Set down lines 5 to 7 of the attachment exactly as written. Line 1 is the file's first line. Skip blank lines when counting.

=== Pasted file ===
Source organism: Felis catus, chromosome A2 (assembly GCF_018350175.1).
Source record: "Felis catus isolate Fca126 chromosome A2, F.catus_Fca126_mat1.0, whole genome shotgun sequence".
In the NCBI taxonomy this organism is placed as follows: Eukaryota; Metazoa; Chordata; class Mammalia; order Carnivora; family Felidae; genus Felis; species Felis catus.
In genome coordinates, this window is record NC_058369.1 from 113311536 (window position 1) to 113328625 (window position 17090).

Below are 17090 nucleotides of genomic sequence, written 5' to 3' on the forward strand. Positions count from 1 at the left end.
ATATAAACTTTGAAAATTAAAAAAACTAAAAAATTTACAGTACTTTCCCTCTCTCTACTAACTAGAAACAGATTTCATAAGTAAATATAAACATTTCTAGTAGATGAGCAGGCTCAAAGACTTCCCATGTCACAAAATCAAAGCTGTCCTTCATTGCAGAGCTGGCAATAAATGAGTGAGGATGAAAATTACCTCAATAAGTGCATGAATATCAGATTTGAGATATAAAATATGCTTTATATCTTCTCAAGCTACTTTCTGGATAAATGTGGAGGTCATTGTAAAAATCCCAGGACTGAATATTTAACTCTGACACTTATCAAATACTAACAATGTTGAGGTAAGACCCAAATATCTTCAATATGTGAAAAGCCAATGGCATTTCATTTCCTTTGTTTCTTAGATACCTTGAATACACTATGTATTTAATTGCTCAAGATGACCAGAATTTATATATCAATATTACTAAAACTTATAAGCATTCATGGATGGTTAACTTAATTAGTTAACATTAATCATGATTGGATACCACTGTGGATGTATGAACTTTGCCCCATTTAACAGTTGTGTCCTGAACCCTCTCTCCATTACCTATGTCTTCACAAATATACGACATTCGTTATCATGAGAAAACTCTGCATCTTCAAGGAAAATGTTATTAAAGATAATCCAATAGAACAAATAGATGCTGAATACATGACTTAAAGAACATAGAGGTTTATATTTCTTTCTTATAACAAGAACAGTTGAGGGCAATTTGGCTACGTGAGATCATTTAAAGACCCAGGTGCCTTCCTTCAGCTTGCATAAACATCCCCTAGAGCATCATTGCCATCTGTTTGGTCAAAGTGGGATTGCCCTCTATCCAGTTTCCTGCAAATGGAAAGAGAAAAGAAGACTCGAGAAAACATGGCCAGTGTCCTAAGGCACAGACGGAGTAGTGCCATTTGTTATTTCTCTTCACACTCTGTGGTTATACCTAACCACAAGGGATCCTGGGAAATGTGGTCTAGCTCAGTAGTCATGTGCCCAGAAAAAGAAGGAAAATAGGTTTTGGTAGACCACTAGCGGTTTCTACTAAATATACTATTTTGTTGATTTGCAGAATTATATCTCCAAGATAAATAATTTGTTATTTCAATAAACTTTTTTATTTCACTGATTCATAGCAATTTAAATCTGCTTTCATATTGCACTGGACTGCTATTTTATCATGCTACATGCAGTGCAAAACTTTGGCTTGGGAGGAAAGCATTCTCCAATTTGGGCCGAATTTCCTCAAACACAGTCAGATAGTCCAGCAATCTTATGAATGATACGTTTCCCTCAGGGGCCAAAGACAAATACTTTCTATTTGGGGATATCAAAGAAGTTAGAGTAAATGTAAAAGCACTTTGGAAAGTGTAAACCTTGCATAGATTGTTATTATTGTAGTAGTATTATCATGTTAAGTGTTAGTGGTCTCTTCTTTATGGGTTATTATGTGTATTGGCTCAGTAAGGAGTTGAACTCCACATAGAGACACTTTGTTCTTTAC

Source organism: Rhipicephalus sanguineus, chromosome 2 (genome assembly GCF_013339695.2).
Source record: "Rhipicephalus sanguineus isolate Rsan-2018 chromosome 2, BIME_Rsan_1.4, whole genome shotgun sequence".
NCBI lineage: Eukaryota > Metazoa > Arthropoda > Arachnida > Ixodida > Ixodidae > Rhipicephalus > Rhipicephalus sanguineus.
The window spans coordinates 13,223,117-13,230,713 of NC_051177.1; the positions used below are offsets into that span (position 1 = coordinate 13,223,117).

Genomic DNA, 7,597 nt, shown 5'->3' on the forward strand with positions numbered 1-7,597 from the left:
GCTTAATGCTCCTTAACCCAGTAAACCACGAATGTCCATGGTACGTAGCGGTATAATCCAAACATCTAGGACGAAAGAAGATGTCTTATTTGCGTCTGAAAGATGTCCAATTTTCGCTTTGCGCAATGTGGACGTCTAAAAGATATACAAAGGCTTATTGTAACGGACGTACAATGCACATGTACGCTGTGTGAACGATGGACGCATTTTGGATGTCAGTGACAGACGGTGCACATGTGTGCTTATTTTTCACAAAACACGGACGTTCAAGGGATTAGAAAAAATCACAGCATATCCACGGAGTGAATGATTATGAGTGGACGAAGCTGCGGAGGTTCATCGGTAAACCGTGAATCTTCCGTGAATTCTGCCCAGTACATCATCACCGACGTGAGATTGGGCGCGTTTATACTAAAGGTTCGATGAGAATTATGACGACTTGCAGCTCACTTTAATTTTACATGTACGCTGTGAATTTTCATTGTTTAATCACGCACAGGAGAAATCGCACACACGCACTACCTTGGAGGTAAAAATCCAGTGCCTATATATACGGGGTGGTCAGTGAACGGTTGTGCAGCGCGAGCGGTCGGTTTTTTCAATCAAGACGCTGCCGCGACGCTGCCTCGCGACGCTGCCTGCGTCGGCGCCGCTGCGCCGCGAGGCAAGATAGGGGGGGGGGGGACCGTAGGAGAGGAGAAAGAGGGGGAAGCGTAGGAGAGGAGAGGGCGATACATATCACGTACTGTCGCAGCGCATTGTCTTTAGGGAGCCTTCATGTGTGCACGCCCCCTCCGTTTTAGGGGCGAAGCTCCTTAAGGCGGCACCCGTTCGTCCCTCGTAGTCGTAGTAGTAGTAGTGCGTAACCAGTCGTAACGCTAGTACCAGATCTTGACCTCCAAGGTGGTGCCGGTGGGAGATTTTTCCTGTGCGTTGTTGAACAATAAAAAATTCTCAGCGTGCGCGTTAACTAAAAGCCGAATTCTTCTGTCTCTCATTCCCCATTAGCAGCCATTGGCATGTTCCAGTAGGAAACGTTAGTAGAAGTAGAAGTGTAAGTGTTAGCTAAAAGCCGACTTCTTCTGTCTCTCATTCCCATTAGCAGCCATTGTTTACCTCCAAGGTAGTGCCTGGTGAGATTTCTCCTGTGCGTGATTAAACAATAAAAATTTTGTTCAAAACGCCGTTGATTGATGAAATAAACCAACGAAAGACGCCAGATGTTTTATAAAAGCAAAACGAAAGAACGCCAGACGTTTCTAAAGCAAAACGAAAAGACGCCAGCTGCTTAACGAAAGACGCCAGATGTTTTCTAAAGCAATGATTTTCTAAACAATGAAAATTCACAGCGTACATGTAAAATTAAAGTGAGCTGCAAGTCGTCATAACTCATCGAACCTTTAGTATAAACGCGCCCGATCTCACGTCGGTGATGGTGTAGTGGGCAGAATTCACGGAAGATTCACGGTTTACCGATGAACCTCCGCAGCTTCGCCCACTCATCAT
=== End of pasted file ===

Below are 17090 nucleotides of genomic sequence, written 5' to 3' on the forward strand. Positions count from 1 at the left end.
ATATAAACTTTGAAAATTAAAAAAACTAAAAAATTTACAGTACTTTCCCTCTCTCTACTAACTAGAAACAGATTTCATAAGTAAATATAAACATTTCTAGTAGATGAGCAGGCTCAAAGACTTCCCATGTCACAAAATCAAAGCTGTCCTTCATTGCAGAGCTGGCAATAAATGAGTGAGGATGAAAATTACCTCAATAAGTGCATGAATATCAGATTTGAGATATAAAATATGCTTTATATCTTCTCAAGCTACTTTCTGGATAAATGTGGAGGTCATTGTAAAAATCCCAGGACTGAATATTTAACTCTGACACTTATCAAATACTAACAATGTTGAGGTAAGACCCAAATATCTTCAATATGTGAAAAGCCAATGGCATTTCATTTCCTTTGTTTCTTAGATACCTTGAATACACTATGTATTTAATTGCTCAAGATGACCAGAATTTATATATCAATATTACTAAAACTTATAAGCATTCATGGATGGTTAACTTAATTAGTTAACATTAATCATGATTGGATACCACTGTGGATGTATGAACTTTGCCCCATTTAACAGTTGTGTCCTGAACCCTCTCTCCATTACCTATGTCTTCACAAATATACGACATTCGTTATCATGAGAAAACTCTGCATCTTCAAGGAAAATGTTATTAAAGATAATCCAATAGAACAAATAGATGCTGAATACATGACTTAAAGAACATAGAGGTTTATATTTCTTTCTTATAACAAGAACAGTTGAGGGCAATTTGGCTACGTGAGATCATTTAAAGACCCAGGTGCCTTCCTTCAGCTTGCATAAACATCCCCTAGAGCATCATTGCCATCTGTTTGGTCAAAGTGGGATTGCCCTCTATCCAGTTTCCTGCAAATGGAAAGAGAAAAGAAGACTCGAGAAAACATGGCCAGTGTCCTAAGGCACAGACGGAGTAGTGCCATTTGTTATTTCTCTTCACACTCTGTGGTTATACCTAACCACAAGGGATCCTGGGAAATGTGGTCTAGCTCAGTAGTCATGTGCCCAGAAAAAGAAGGAAAATAGGTTTTGGTAGACCACTAGCGGTTTCTACTAAATATACTATTTTGTTGATTTGCAGAATTATATCTCCAAGATAAATAATTTGTTATTTCAATAAACTTTTTTATTTCACTGATTCATAGCAATTTAAATCTGCTTTCATATTGCACTGGACTGCTATTTTATCATGCTACATGCAGTGCAAAACTTTGGCTTGGGAGGAAAGCATTCTCCAATTTGGGCCGAATTTCCTCAAACACAGTCAGATAGTCCAGCAATCTTATGAATGATACGTTTCCCTCAGGGGCCAAAGACAAATACTTTCTATTTGGGGATATCAAAGAAGTTAGAGTAAATGTAAAAGCACTTTGGAAAGTGTAAACCTTGCATAGATTGTTATTATTGTAGTAGTATTATCATGTTAAGTGTTAGTGGTCTCTTCTTTATGGGTTATTATGTGTATTGGCTCAGTAAGGAGTTGAACTCCACATAGAGACACTTTGTTCTTTAC

Source organism: Rhipicephalus sanguineus, chromosome 2 (genome assembly GCF_013339695.2).